Summary: grandaughter said this game was ok, it wasn't all that challengeing for her though so it she beat it like in a couple of days & then it went the pile of unused games, maybe she can trade in for another game
Summary: I probably wouldn't recommend this game for the old fans of the Mana series for NES. It's not quite what you think. You have no party to control, no character placements. One hero(ine) and 10 storyline battles with a few sidequests.
Summary: like many other games, this game has limited its story to just one town, and a dungeon MANA games used to be known for there maps that you could endlessly travel, almost like a cross between FF VII maps combined with "Zelda, links awakening" map exploration mana used to do the exploration so much better... If you like Exploration at all, don't get this game if you like a well styled dungeon grinder, by all means it developed the rest of the game well...
Summary: Combine the quick, smooth gameplay of The Legend of Zelda: A Link to the Past, with the hardly used summons from Mana games. That's pretty much it. Oh, the game is fun, don't get me wrong. Tearing enemies up in real time combat, amplified with gems you can put in your gem-tray that give you awesome abilities, like faster attack speed, life steal, etc. Nice, fast gameplay.
Summary: Children of Mana marks the sequel to Sword of Mana for the GBA; both games of which are from Square's long running Mana series, which has always seemed to provide more than solid RPG gameplay that was usually overshadowed by their mega popular Final Fantasy series. Children of Mana however, while providing a good deal of nostalgiac gameplay, just doesn't hold up in the long run.
There's No Stopping Space Vikings T. Edwards!, Amazon
20 January 2008
Summary: There's really not a lot to say about this game because there isn't much to it. Pick a character, engage in a brief plot point, and then go slay some monsters. The story is minimal and a pretty standard spin on the "Save the Princess" plot found too often in RPGs. This isn't necesarilly a bad thing because it makes this game very pickup and play friendly. I haven't played this game in well over a month but I know I could pop it in right now and not be lost in the least.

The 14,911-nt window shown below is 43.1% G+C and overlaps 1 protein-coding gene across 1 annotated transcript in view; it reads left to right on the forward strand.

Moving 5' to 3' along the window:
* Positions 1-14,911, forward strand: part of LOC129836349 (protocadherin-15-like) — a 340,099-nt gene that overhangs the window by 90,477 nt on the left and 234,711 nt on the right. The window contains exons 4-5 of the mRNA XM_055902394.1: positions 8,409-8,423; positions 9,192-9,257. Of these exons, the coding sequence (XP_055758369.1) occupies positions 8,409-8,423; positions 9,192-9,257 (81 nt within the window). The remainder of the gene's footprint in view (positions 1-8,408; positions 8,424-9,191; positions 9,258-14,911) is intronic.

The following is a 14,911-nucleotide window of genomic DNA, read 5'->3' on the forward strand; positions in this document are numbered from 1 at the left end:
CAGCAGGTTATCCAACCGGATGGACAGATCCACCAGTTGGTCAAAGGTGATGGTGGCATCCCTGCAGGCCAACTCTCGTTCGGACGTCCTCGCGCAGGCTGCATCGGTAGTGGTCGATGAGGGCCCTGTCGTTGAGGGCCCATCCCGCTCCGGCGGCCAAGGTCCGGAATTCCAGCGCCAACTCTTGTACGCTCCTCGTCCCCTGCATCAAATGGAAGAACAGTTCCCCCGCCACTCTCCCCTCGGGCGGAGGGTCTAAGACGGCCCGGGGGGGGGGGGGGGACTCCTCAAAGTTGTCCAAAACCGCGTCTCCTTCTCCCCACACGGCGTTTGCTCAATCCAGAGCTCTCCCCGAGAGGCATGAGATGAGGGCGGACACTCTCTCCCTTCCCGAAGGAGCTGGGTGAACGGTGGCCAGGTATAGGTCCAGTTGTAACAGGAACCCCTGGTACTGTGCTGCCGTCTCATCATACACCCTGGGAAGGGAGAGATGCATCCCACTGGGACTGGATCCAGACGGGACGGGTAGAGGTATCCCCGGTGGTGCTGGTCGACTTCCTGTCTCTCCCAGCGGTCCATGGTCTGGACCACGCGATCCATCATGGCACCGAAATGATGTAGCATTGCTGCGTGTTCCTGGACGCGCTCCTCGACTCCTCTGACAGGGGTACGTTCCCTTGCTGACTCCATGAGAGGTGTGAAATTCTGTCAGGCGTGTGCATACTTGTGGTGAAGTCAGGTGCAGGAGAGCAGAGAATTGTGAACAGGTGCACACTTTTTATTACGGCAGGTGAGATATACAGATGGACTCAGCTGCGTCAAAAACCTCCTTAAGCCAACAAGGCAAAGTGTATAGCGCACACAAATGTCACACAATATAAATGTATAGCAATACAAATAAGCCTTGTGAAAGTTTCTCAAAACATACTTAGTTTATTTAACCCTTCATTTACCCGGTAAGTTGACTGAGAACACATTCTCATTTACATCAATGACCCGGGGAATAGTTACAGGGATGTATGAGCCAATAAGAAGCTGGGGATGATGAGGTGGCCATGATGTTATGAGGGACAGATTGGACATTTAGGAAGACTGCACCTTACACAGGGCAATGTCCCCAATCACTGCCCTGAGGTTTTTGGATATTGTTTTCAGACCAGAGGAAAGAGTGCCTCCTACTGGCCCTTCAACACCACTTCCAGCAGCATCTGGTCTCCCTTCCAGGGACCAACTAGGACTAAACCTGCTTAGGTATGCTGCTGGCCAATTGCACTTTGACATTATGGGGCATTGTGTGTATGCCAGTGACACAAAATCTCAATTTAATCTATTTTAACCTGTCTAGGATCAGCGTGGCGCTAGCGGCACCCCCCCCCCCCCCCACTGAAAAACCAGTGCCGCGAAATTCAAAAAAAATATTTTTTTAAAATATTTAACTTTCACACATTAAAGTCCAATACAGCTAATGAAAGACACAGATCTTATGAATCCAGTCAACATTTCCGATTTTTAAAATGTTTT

Summary: The Mana Series has always intrigued me, Secret of Mana (Seiken Densetsu 2) was excellent, Seiken Densetsu 3 (Japan 'sequel') was even better. After that the series began it's slow and never ending slump. Children of Mana was the first non-remake in the Mana series in nearly 6 years. The last Mana title, Legend of Mana was a decent game, but it didn't compete against Seiken Densetsu 2 or 3.
Summary: Truth be told, I've never played a single game from the Mana series. Not that I didn't want to or thought it childish but rather store availability was always sketchy and other titles always seemed to be in heavy supply. Finding Children of Mana at the store and despite mixed-but-mostly-negative reviews, I blind bought the game and after awhile I pretty much shared the feeling a lot of people had: what the game could've been sticks in your mind more than what the game...
Summary: In truth, there really hasn't been a great Mana game since Secret of Mana back in 1993. Every Mana game since has been met with astonishing mixed feelings, and Children of Mana is no different. Why did I buy it knowing this? For the same reason many Mana fans continue to invest in Mana games. There's always hope that the next installment will give us the same joy that Secret of Mana did. Unfortunately, Children of Mana does not do this.